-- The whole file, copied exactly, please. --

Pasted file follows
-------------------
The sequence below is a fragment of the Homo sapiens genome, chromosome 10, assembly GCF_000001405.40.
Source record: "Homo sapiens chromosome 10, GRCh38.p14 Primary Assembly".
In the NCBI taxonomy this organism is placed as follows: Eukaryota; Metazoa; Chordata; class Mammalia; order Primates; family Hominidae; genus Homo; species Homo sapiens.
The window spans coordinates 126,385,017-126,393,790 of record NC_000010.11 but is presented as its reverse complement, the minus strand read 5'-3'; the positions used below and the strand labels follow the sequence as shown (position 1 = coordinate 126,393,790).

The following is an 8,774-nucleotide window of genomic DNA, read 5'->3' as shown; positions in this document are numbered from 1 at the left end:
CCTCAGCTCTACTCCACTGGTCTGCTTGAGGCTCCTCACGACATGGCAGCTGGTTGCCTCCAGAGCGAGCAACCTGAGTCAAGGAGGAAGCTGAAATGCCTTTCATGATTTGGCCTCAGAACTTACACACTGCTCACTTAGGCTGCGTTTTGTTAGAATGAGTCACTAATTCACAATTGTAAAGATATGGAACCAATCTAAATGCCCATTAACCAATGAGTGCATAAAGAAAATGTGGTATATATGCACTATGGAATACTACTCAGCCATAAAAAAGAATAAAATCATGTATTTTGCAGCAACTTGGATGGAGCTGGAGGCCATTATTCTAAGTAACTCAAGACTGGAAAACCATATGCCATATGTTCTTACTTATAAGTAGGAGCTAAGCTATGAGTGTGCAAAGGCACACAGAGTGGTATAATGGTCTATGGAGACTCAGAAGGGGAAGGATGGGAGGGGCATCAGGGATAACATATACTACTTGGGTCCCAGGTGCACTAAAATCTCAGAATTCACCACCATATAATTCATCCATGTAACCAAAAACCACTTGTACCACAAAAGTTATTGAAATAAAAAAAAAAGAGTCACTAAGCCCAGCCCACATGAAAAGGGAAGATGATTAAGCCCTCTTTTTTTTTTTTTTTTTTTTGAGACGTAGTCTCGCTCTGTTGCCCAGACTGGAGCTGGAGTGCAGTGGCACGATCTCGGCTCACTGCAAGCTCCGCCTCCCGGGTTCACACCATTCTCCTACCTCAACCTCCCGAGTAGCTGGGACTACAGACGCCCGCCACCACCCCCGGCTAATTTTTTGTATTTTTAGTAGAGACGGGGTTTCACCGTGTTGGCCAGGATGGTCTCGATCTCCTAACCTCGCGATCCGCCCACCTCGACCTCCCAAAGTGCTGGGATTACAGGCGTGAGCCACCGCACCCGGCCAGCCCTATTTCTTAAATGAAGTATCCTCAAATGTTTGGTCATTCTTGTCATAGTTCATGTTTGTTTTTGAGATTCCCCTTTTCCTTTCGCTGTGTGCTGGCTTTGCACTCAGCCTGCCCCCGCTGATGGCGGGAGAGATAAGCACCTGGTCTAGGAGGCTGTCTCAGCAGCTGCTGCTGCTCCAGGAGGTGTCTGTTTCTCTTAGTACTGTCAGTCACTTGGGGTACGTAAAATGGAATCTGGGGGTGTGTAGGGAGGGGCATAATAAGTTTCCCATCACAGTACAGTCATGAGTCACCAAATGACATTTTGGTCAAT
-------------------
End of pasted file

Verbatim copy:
The sequence below is a fragment of the Homo sapiens genome, chromosome 10, assembly GCF_000001405.40.
Source record: "Homo sapiens chromosome 10, GRCh38.p14 Primary Assembly".
In the NCBI taxonomy this organism is placed as follows: Eukaryota; Metazoa; Chordata; class Mammalia; order Primates; family Hominidae; genus Homo; species Homo sapiens.
The window spans coordinates 126,385,017-126,393,790 of record NC_000010.11 but is presented as its reverse complement, the minus strand read 5'-3'; the positions used below and the strand labels follow the sequence as shown (position 1 = coordinate 126,393,790).

The following is an 8,774-nucleotide window of genomic DNA, read 5'->3' as shown; positions in this document are numbered from 1 at the left end:
CCTCAGCTCTACTCCACTGGTCTGCTTGAGGCTCCTCACGACATGGCAGCTGGTTGCCTCCAGAGCGAGCAACCTGAGTCAAGGAGGAAGCTGAAATGCCTTTCATGATTTGGCCTCAGAACTTACACACTGCTCACTTAGGCTGCGTTTTGTTAGAATGAGTCACTAATTCACAATTGTAAAGATATGGAACCAATCTAAATGCCCATTAACCAATGAGTGCATAAAGAAAATGTGGTATATATGCACTATGGAATACTACTCAGCCATAAAAAAGAATAAAATCATGTATTTTGCAGCAACTTGGATGGAGCTGGAGGCCATTATTCTAAGTAACTCAAGACTGGAAAACCATATGCCATATGTTCTTACTTATAAGTAGGAGCTAAGCTATGAGTGTGCAAAGGCACACAGAGTGGTATAATGGTCTATGGAGACTCAGAAGGGGAAGGATGGGAGGGGCATCAGGGATAACATATACTACTTGGGTCCCAGGTGCACTAAAATCTCAGAATTCACCACCATATAATTCATCCATGTAACCAAAAACCACTTGTACCACAAAAGTTATTGAAATAAAAAAAAAAGAGTCACTAAGCCCAGCCCACATGAAAAGGGAAGATGATTAAGCCCTCTTTTTTTTTTTTTTTTTTTTGAGACGTAGTCTCGCTCTGTTGCCCAGACTGGAGCTGGAGTGCAGTGGCACGATCTCGGCTCACTGCAAGCTCCGCCTCCCGGGTTCACACCATTCTCCTACCTCAACCTCCCGAGTAGCTGGGACTACAGACGCCCGCCACCACCCCCGGCTAATTTTTTGTATTTTTAGTAGAGACGGGGTTTCACCGTGTTGGCCAGGATGGTCTCGATCTCCTAACCTCGCGATCCGCCCACCTCGACCTCCCAAAGTGCTGGGATTACAGGCGTGAGCCACCGCACCCGGCCAGCCCTATTTCTTAAATGAAGTATCCTCAAATGTTTGGTCATTCTTGTCATAGTTCATGTTTGTTTTTGAGATTCCCCTTTTCCTTTCGCTGTGTGCTGGCTTTGCACTCAGCCTGCCCCCGCTGATGGCGGGAGAGATAAGCACCTGGTCTAGGAGGCTGTCTCAGCAGCTGCTGCTGCTCCAGGAGGTGTCTGTTTCTCTTAGTACTGTCAGTCACTTGGGGTACGTAAAATGGAATCTGGGGGTGTGTAGGGAGGGGCATAATAAGTTTCCCATCACAGTACAGTCATGAGTCACCAAATGACATTTTGGTCAAT